“Christ redeemed us from the curse of the law by becoming a curse for us—for it is written, ‘Cursed is everyone who is hanged on a tree’—so that in Christ Jesus the blessing of Abraham might come to the Gentiles ” (Gal. 3:13-14). I distinctly remember hearing an unbelieving co-worker—at a restaurant in which I worked many years ago—say to customers as they left: “Have a blessed day.” Every time I heard it I wanted to say, “But how is that blessing possible?” The language of blessing is used today with little to no understanding of its nature or cost. Galatians 3:13-14 expresses the inner workings of a theology of blessing. How can we receive the spiritual and eternal blessings of God when we are under the curse of His law by nature? In order for us to be justified before God, Christ had to “become a curse for us.” Blessings and curses are found throughout the Bible and ultimately meet together in an unparalleled moment at the cross.

Links I like

Kindle deals for Christian readers

PROOF by Daniel Montgomery & Timothy Paul Jones (which I reviewed yesterday) is $3.99, and What’s Best Next by Matt Perman is $3.79. Also on sale:

Should I Tell My Spouse about Struggles with Sexual Purity?

Garrett Kell:

“Should I tell my wife?” Daniel leaned back with no interest in the meal before him. He’d looked at racy pictures again and the weight of conviction was inescapable. He had confessed his sin to God and to me, but should he confess it to her? What would you tell Daniel?

The Elder’s Vows

Thabiti Anyabwile:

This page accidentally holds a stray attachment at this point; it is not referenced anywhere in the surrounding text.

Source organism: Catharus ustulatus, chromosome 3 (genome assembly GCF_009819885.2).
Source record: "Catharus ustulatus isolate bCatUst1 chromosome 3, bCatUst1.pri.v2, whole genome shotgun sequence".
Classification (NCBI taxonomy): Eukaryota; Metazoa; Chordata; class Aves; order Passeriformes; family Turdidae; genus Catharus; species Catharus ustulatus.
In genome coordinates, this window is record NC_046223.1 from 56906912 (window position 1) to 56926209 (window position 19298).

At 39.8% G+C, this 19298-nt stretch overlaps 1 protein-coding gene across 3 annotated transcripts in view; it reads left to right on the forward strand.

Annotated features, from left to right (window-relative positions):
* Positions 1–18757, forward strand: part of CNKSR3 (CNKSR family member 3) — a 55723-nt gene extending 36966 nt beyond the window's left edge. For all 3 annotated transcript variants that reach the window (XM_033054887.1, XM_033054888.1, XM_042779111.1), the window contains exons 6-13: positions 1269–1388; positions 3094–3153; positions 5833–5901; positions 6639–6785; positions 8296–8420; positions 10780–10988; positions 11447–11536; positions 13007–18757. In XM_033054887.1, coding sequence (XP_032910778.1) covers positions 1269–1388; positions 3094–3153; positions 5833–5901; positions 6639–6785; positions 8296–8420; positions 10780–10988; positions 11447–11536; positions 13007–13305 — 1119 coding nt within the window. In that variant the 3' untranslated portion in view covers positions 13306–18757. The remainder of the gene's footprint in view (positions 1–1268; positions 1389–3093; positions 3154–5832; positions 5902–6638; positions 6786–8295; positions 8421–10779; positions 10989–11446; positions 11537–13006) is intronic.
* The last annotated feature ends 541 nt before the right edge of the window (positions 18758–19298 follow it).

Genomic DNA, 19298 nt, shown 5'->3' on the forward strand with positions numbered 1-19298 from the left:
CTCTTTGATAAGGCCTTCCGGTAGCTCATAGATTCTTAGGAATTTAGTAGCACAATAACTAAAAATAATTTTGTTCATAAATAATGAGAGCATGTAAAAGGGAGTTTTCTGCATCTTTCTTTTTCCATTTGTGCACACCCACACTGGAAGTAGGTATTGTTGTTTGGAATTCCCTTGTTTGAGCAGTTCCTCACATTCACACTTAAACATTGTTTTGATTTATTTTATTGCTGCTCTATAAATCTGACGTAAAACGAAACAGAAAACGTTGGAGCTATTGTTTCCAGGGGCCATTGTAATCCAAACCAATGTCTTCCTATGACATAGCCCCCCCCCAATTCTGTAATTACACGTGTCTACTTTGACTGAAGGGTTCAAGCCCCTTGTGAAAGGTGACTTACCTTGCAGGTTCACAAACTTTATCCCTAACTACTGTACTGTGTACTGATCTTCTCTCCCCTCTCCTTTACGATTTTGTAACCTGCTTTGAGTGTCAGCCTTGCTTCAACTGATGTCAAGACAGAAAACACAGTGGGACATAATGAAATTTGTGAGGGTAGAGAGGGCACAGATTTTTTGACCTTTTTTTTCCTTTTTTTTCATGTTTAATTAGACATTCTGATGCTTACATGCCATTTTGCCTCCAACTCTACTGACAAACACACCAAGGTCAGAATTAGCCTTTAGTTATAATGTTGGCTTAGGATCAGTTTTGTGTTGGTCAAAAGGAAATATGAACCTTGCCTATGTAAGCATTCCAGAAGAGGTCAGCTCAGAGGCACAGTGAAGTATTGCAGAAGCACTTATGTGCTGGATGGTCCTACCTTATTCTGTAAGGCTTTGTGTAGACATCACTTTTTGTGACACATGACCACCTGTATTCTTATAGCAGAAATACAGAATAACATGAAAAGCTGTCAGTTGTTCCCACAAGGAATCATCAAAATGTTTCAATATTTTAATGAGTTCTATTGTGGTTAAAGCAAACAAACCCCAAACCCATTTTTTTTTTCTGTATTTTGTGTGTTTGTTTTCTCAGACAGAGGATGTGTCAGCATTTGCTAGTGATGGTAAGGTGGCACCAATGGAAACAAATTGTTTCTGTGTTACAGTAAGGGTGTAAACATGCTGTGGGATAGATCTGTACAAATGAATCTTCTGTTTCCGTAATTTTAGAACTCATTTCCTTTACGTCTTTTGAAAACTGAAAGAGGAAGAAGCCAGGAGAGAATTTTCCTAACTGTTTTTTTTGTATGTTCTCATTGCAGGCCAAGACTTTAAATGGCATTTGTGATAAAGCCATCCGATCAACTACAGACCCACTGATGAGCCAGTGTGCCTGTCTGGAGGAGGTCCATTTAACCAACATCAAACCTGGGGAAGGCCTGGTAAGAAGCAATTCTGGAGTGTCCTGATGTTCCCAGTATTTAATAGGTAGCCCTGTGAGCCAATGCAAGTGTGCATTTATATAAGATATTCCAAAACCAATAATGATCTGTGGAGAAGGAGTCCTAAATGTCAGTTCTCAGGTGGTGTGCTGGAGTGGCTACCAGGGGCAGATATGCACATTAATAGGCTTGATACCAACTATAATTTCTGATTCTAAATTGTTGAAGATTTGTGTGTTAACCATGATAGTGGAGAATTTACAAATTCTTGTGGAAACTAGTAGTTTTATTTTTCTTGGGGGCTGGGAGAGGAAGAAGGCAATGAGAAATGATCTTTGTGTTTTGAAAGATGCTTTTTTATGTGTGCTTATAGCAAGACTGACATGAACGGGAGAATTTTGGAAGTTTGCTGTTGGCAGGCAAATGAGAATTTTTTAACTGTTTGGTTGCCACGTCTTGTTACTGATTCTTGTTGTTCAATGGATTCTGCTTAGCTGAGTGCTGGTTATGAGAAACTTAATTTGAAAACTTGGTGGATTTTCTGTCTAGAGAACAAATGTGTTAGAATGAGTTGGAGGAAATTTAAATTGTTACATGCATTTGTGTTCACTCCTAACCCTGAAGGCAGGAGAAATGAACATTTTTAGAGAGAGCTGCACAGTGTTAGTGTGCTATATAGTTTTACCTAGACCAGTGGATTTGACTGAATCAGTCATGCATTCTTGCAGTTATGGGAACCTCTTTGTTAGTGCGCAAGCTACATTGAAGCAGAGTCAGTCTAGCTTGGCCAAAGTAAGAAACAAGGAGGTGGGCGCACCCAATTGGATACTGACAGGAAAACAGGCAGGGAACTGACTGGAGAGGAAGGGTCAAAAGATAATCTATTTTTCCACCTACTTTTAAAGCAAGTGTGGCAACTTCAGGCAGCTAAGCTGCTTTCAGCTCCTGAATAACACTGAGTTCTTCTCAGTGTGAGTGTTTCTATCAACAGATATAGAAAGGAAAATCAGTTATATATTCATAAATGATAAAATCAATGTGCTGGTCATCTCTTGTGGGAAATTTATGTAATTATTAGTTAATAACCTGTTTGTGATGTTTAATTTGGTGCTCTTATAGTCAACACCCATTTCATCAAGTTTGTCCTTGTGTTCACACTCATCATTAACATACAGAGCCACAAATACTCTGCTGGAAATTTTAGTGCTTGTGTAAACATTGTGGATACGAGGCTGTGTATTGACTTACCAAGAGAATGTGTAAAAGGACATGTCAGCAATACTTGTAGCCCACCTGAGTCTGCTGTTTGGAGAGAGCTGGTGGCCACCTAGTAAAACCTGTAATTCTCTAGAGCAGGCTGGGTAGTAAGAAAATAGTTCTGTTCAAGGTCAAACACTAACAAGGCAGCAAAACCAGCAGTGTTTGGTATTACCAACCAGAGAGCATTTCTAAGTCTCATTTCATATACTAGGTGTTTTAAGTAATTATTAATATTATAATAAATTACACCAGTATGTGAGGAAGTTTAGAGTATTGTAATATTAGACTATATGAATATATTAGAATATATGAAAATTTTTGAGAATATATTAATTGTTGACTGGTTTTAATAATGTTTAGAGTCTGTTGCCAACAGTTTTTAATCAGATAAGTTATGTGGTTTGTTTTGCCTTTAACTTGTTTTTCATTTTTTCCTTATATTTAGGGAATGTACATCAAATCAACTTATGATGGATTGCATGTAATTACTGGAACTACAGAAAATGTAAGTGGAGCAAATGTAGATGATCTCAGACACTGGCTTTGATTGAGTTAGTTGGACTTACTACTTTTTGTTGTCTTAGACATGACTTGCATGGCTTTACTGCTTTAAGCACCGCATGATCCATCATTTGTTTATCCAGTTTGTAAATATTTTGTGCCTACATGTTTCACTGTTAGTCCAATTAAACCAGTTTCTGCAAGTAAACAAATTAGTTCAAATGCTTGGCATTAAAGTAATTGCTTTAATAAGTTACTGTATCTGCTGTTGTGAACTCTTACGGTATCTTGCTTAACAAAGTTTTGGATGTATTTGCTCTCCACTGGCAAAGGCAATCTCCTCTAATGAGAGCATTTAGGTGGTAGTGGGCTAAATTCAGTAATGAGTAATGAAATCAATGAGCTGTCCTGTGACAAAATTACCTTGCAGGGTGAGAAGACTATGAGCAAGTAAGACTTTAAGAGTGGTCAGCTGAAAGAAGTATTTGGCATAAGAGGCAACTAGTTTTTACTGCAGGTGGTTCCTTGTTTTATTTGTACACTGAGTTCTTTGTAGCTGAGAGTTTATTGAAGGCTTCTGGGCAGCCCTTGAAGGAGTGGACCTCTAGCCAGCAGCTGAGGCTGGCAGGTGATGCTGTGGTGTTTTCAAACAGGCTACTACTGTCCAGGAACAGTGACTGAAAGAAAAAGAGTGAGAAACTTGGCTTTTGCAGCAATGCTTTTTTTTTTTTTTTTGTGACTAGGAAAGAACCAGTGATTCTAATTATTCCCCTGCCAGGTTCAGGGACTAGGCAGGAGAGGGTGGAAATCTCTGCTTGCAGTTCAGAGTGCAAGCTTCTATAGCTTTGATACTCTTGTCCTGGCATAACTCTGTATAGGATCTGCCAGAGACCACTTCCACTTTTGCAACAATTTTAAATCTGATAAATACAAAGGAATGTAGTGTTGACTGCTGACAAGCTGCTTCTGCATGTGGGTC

This past Sunday I stood with four other men to be ordained as elders at Capitol Hill Baptist Church. I’ve had the honor of being ordained an elder on four occasions now, twice at Capitol Hill. Each time it’s been a sobering and joyful experience. Each time I’ve been reminded of the seriousness of shepherding the Lord’s people, sheep purchased with His own blood. For me, the most solemn part of the day is the taking of vows before the Lord, my fellow elders and the congregation.

For Some Reason, Anger Never Works The Way I Think It Will

Stephen Altrogge:

I have this idea that if I get sufficiently angry with a person, I can get them to change. If I raise my voice to a high enough decibel level, my children will get the point, repent of their sin, and be healthy, happy, productive members of the family. If I communicate forcefully, and with enough fury, my friend will stop looking at the porn that is destroying his life. If I give someone the silent treatment long enough, they will be brought to their knees in sorrow. Yeah right.